Friday 18 Apr

Holy Ghost People

Holy Ghost People examines two sisters whose bond is torn — but by what? After her sibling has been missing for more than a year, Charlotte (Emma Greenwell, TV's Shameless) intends to find out.
04/15/2014 | Comments 0

No Holds Barred

RLJ Entertainment's new Blu-ray for No Holds Barred begins with what seems like dozens of trailers for movies starring pro wrestlers from the WWE talent pool. Each flick went direct to home video, but once upon a time — aka 1989 — one had to go to the multiplex to catch such a spectacle.
04/15/2014 | Comments 0

Knights of Badassdom

In 2008, the third act of the guy comedy Role Models used LARPing — live-action role-playing, that is — as a backdrop for our protagonists' lessons learned. Today, Knights of Badassdom extends that half-hour into a full feature, to the point where viewers are left not smiling, but exhausted. 
04/02/2014 | Comments 0

Switched on

Not everything on television has to appeal to mass audiences. In fact, with the further fractioning of viewership thanks to alternatives like Netflix and VOD, more series can afford to become more niche. Here are five examples of shows both past and present — and new to DVD and/or Blu-ray — that encompass some of the more outrageous ideas ever to go beyond boardroom discussion.
04/02/2014 | Comments 0

Confession of Murder

Seventeen years after slaying 10 women and getting away with it, the charismatic serial killer Du-sok (Park Si-hoo) comes clean with a Confession of Murder, in this 2012 South Korean crime thriller. He does so by publishing a book that dishes all the grisly details.
04/02/2014 | Comments 0
Home · Articles · Movies · Documentary · Blackfish


A whale of a tale — and unfortunately true — is told in this engrossing and emotional documentary that'll have you rethinking any plans to visit SeaWorld.

Rod Lott December 4th, 2013

8 p.m. Friday-Saturday
Oklahoma City Museum of Art
415 Couch Drive

With a month to go, the year in cinema has seen no shortage of memorable screen villains. Loki returned for Thor: The Dark World while Gen. Zod battled it out with our Man of Steel. Consider Khan of Star Trek Into Darkness and the Wicked Witch of the West in Oz the Great and Powerful.

And let’s not forget swarming zombies (World War Z), the lack of gravity (Gravity) or, of course, rich white people (42, Elysium, The Butler, 12 Years a Slave).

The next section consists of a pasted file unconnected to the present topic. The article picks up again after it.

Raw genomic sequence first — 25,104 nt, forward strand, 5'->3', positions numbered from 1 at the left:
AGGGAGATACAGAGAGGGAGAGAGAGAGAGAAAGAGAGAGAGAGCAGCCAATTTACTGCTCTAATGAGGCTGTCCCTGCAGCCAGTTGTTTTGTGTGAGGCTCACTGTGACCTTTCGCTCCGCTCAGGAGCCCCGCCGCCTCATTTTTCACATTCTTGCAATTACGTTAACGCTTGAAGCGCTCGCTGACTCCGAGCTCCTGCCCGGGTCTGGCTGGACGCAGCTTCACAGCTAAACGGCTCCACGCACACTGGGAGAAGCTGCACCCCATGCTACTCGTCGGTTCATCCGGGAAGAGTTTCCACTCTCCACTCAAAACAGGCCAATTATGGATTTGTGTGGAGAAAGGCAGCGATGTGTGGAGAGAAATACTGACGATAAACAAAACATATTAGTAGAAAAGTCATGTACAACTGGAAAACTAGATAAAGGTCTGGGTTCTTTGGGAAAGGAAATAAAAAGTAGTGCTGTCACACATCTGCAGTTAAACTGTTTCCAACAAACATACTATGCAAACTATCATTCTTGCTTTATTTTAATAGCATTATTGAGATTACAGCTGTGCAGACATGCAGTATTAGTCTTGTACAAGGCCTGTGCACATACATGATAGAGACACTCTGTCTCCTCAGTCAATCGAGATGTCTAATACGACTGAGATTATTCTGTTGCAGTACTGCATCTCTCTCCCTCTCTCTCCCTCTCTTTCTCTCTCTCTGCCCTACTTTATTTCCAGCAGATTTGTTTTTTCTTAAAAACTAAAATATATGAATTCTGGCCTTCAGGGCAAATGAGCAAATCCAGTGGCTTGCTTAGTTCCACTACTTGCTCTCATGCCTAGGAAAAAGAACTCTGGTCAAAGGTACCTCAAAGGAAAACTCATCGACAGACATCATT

Taking the cake for the most unlikely antagonist, however, can be found in the documentary Blackfish, which shows Friday and Saturday at the Oklahoma City Museum of Art. It says a lot that the baddie of the CNN Films presentation is not Tilikum, the killer whale who makes good on his marine-mammal classification by eating an innocent woman, but the SeaWorld management and PR lackeys who deny and lie and spin and misplace blame.

A gripping work of nonfiction that I hate has to exist, Blackfish delves into the 2010 death of a veteran SeaWorld trainer, Dawn Brancheau, at the park’s Orlando, Fla., location by Tilikum, a male orca. Director Gabriela Cowperthwaite’s point is not that Brancheau’s death was tragic, which goes without saying, but that it was utterly needless. As viewers learn, Brancheau was hardly Tilikum’s first victim; since his capture in 1983, the oft-frustrated whale has a proven track record of lunging at and yanking on his SeaWorld trainers, resulting in two earlier fatalities, not to mention many more close calls.

So why on earth would SeaWorld knowingly allow its employees to be put in harm’s way? As one of many former trainers interviewed says, “His semen is worth a lot of money,” and money talks (in falsehoods). An estimated 54 percent of SeaWorld’s in-captivity whales carries Tilikum’s potentially aggressive genes, making the creatures “ticking time bombs.” The scope of Cowperthwaite’s camera extends to chronicle similar incidents in Canada and Mexico, and a marine biologist notes that no record exists of orcas harming a single human in the wild. Those last three words are the operative ones. Spot a trend?

The evidence against SeaWorld’s practices that Cowperthwaite collects is damning and chilling, yet the show(s) must go on, because those Shamu plush dolls don’t sell themselves.

A stellar example of cinema as investigative journalism, Blackfish admirably aims to tell all sides of the story — er, stories — except that one participant in the decades’ worth of casualties and cover-ups declined to participate: SeaWorld. Amid all the eyewitness testimonies, courtroom transcripts and amateur videos, the theme park chain’s silence speaks loudest.

Hey! Read This:
12 Years a Slave film review
Star Trek Into Darkness Blu-ray review
World War Z film review

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